R/C Tank Combat

Tank #T023


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Here is a shot of the upper hull. The small black circle is a ring of magic marker around the punch mark for the turret center. I haven't decided the exact mechanism of rotation yet, so I haven't cut the hole.

This is the upper and lower hull mated together. The seams will be sealed with some rubber stripping to make it water resistant. I have no illusions of being amphibious, but I want to be able to play in a light rain, or splash through puddles, not to mention be safe from errant paintball splatter. In the lower left, you can see one of the road arm pivots sticking out. I still need to cut the holes for the drive and idler sprockets and return rollers.

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A shot from the other end. Woo! Baby got back!

A look at the inside. I haven't put in the battery support straps yet, but I thought it prudent to wait until I actually have the batteries in hand. I suspect the springs I got may actually be too strong, but if they are, I can always stretch them out a bit.

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I haven't been able to test the strength of the suspension as I don't have the road arms yet. I needed some track dimensions first.

Which is why I made this. I designed the links and drive and idler/tensioner sprockets, then I test fit them to make sure the geometries would mesh properly. Not quite, but they were very close. Some minor tweaking and they were there. Obviously, the real track will have more bits in it. I just thought this looked kinda cool, and gave an idea of what it will look like. It's going to be a huge investment of time, but it should cost next to nothing. I can't wait to hear the links clacking across the field, and those cleats should give me some raging grip in snow or mud. When I get it running I may never stop grinning.

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July 2004: This was a fantastic find! I got it for less than $20 from surpluscenter.com and it has proven to be almost perfect. I was a bit concerned about the length they had listed on the website, but it came with a brake encoder on the end. Once that was removed and the shaft trimmed, it was right about 5 7/8" from the bottom edge of the mounting flange to the end of the motor. Perfect considering my 6 1/8" inside hull depth! It's bearings are also sealed, and it has a rubber mounting gasket attached. That should keep the paint goo out. Also, it turns out that it does have a 1/2" hole through the center. That will make it easier on me, since the receiver needs to go in the turret. It was listed as 4.5 rpms, which should put me in the ballpark of where it needs to be. And it's strong! Probably too strong, actually. In fact, that is the thing that makes it almost perfect. There is no slippage mechanism. In the event of a collision, or if the barrel snags on some brush, the weakest link will be the barrel itself. I'm going to have to lend some thought to some kind of break-away mechanism for it...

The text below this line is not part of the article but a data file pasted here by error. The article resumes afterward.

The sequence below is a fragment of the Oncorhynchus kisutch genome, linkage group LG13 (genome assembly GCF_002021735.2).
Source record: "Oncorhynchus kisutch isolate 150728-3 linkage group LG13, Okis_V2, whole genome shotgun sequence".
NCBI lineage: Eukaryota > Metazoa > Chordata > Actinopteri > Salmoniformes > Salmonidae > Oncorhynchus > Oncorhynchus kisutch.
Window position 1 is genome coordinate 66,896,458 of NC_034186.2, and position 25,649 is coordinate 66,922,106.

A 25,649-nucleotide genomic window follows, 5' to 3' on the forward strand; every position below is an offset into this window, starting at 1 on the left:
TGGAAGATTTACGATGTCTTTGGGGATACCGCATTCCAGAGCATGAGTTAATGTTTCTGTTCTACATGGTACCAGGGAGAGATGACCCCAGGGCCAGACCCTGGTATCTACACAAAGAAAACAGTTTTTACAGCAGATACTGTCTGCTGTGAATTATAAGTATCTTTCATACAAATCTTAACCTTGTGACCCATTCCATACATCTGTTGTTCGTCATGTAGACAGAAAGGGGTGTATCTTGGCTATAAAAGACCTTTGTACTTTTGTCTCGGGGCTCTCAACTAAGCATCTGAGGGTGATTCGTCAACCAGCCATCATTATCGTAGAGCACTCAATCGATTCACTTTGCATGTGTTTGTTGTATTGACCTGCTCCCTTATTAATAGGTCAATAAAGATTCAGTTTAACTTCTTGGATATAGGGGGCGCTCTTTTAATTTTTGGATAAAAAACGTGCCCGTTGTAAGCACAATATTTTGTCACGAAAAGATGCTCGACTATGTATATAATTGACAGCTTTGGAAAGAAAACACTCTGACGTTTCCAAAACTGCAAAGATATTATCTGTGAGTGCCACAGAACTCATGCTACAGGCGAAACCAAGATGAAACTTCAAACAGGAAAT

A closeup of the assembled suspension. It's riding pretty high right now because the lower hull only weighs 32lbs. I anticipate the total weight to be around 130-150 depending on a couple decisions I have yet to make.

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A shot of the lower hull. As a test I loaded it with some scrap steel to about 140lbs and it sat roughly an inch lower (just what I was aiming for). I then rolled the loaded chassis over a 2x4. Zero hull deflection, and the wheels made a cool Doink! sound as they snapped off the other side. Luckily they won't do that once the track is on.

And here it is. I kinda like the golden hue it has in this shot, but it's just a trick of the light. So far my method of biding my time until just the right component presents itself has paid off bigtime. The turret rotate sounds awesome, the lashing of the gears is a decent approximation of the real thing. I hope the tracks give me the satisfying clack-clack I'm looking for. In all honesty, I think the guys at work are more excited than I am that I finally started working on it again. I used to get a lot of snide comments about building a speedboat. Next stop, drivetrain!

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